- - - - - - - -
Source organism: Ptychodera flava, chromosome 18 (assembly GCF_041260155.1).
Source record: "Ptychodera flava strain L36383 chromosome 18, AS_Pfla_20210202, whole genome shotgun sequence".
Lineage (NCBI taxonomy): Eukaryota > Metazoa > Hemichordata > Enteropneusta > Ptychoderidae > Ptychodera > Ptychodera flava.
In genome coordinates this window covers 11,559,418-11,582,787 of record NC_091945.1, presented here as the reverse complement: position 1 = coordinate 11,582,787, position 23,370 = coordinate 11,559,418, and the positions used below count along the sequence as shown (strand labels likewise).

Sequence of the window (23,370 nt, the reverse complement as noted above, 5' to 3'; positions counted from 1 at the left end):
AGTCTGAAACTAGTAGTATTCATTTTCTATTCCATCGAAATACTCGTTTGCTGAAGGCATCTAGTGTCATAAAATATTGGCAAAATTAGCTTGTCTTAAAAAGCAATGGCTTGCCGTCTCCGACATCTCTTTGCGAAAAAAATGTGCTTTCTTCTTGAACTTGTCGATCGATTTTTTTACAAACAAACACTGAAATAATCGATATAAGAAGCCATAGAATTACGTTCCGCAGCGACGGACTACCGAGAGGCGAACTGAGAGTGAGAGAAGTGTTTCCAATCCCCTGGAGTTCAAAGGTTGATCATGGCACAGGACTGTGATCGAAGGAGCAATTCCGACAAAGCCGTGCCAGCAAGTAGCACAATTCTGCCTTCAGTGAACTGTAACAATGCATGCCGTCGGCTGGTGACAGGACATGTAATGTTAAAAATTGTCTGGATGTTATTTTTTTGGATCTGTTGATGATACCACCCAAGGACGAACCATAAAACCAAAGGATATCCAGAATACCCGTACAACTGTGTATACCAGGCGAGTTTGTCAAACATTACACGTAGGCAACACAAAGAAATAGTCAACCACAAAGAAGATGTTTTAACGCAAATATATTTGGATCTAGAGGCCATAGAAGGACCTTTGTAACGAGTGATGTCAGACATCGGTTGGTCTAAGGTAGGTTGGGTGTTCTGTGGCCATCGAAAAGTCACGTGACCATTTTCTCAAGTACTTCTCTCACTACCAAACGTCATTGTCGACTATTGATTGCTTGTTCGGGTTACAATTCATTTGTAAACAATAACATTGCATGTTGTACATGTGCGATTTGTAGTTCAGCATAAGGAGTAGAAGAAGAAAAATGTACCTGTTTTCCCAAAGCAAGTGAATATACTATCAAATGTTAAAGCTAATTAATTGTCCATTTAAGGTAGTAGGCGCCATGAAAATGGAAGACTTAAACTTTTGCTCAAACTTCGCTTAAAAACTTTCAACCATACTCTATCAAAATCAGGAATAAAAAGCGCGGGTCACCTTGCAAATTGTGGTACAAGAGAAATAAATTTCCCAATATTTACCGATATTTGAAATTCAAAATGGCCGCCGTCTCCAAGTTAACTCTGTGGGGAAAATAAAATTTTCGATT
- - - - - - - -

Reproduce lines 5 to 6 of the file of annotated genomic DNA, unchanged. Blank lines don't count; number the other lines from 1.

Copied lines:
Sequence of the window (23,370 nt, the reverse complement as noted above, 5' to 3'; positions counted from 1 at the left end):
AGTCTGAAACTAGTAGTATTCATTTTCTATTCCATCGAAATACTCGTTTGCTGAAGGCATCTAGTGTCATAAAATATTGGCAAAATTAGCTTGTCTTAAAAAGCAATGGCTTGCCGTCTCCGACATCTCTTTGCGAAAAAAATGTGCTTTCTTCTTGAACTTGTCGATCGATTTTTTTACAAACAAACACTGAAATAATCGATATAAGAAGCCATAGAATTACGTTCCGCAGCGACGGACTACCGAGAGGCGAACTGAGAGTGAGAGAAGTGTTTCCAATCCCCTGGAGTTCAAAGGTTGATCATGGCACAGGACTGTGATCGAAGGAGCAATTCCGACAAAGCCGTGCCAGCAAGTAGCACAATTCTGCCTTCAGTGAACTGTAACAATGCATGCCGTCGGCTGGTGACAGGACATGTAATGTTAAAAATTGTCTGGATGTTATTTTTTTGGATCTGTTGATGATACCACCCAAGGACGAACCATAAAACCAAAGGATATCCAGAATACCCGTACAACTGTGTATACCAGGCGAGTTTGTCAAACATTACACGTAGGCAACACAAAGAAATAGTCAACCACAAAGAAGATGTTTTAACGCAAATATATTTGGATCTAGAGGCCATAGAAGGACCTTTGTAACGAGTGATGTCAGACATCGGTTGGTCTAAGGTAGGTTGGGTGTTCTGTGGCCATCGAAAAGTCACGTGACCATTTTCTCAAGTACTTCTCTCACTACCAAACGTCATTGTCGACTATTGATTGCTTGTTCGGGTTACAATTCATTTGTAAACAATAACATTGCATGTTGTACATGTGCGATTTGTAGTTCAGCATAAGGAGTAGAAGAAGAAAAATGTACCTGTTTTCCCAAAGCAAGTGAATATACTATCAAATGTTAAAGCTAATTAATTGTCCATTTAAGGTAGTAGGCGCCATGAAAATGGAAGACTTAAACTTTTGCTCAAACTTCGCTTAAAAACTTTCAACCATACTCTATCAAAATCAGGAATAAAAAGCGCGGGTCACCTTGCAAATTGTGGTACAAGAGAAATAAATTTCCCAATATTTACCGATATTTGAAATTCAAAATGGCCGCCGTCTCCAAGTTAACTCTGTGGGGAAAATAAAATTTTCGATT